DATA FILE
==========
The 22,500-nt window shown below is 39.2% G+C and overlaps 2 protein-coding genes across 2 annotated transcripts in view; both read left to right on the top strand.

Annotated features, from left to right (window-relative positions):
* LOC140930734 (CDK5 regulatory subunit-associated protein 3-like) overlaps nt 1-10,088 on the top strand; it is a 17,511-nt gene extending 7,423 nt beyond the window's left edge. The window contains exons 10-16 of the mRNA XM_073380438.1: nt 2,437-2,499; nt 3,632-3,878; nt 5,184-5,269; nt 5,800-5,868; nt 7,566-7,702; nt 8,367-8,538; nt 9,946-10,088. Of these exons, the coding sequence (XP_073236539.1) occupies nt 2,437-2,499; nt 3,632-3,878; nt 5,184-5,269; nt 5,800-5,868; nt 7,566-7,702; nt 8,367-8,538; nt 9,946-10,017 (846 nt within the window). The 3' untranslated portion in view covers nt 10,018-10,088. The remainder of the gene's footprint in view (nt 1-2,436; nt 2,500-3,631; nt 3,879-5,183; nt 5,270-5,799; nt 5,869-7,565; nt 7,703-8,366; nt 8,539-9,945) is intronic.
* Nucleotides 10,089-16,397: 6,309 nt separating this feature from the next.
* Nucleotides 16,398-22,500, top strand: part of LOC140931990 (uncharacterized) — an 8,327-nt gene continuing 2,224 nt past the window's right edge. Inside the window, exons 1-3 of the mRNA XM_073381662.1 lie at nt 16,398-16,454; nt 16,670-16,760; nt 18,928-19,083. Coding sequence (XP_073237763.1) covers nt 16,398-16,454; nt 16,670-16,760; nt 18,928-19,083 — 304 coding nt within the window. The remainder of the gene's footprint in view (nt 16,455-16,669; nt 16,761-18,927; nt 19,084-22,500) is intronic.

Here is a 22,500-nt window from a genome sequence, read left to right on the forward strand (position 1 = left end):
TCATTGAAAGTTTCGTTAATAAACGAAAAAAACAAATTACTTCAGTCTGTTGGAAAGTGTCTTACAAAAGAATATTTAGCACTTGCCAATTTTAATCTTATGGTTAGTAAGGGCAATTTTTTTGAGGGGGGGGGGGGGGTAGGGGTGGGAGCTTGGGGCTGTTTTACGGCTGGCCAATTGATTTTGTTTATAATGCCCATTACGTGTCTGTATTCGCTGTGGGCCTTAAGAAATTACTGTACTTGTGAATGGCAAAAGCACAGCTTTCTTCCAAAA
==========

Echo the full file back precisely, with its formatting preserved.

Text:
The 22,500-nt window shown below is 39.2% G+C and overlaps 2 protein-coding genes across 2 annotated transcripts in view; both read left to right on the top strand.

Annotated features, from left to right (window-relative positions):
* LOC140930734 (CDK5 regulatory subunit-associated protein 3-like) overlaps nt 1-10,088 on the top strand; it is a 17,511-nt gene extending 7,423 nt beyond the window's left edge. The window contains exons 10-16 of the mRNA XM_073380438.1: nt 2,437-2,499; nt 3,632-3,878; nt 5,184-5,269; nt 5,800-5,868; nt 7,566-7,702; nt 8,367-8,538; nt 9,946-10,088. Of these exons, the coding sequence (XP_073236539.1) occupies nt 2,437-2,499; nt 3,632-3,878; nt 5,184-5,269; nt 5,800-5,868; nt 7,566-7,702; nt 8,367-8,538; nt 9,946-10,017 (846 nt within the window). The 3' untranslated portion in view covers nt 10,018-10,088. The remainder of the gene's footprint in view (nt 1-2,436; nt 2,500-3,631; nt 3,879-5,183; nt 5,270-5,799; nt 5,869-7,565; nt 7,703-8,366; nt 8,539-9,945) is intronic.
* Nucleotides 10,089-16,397: 6,309 nt separating this feature from the next.
* Nucleotides 16,398-22,500, top strand: part of LOC140931990 (uncharacterized) — an 8,327-nt gene continuing 2,224 nt past the window's right edge. Inside the window, exons 1-3 of the mRNA XM_073381662.1 lie at nt 16,398-16,454; nt 16,670-16,760; nt 18,928-19,083. Coding sequence (XP_073237763.1) covers nt 16,398-16,454; nt 16,670-16,760; nt 18,928-19,083 — 304 coding nt within the window. The remainder of the gene's footprint in view (nt 16,455-16,669; nt 16,761-18,927; nt 19,084-22,500) is intronic.

Here is a 22,500-nt window from a genome sequence, read left to right on the forward strand (position 1 = left end):
TCATTGAAAGTTTCGTTAATAAACGAAAAAAACAAATTACTTCAGTCTGTTGGAAAGTGTCTTACAAAAGAATATTTAGCACTTGCCAATTTTAATCTTATGGTTAGTAAGGGCAATTTTTTTGAGGGGGGGGGGGGGGTAGGGGTGGGAGCTTGGGGCTGTTTTACGGCTGGCCAATTGATTTTGTTTATAATGCCCATTACGTGTCTGTATTCGCTGTGGGCCTTAAGAAATTACTGTACTTGTGAATGGCAAAAGCACAGCTTTCTTCCAAAA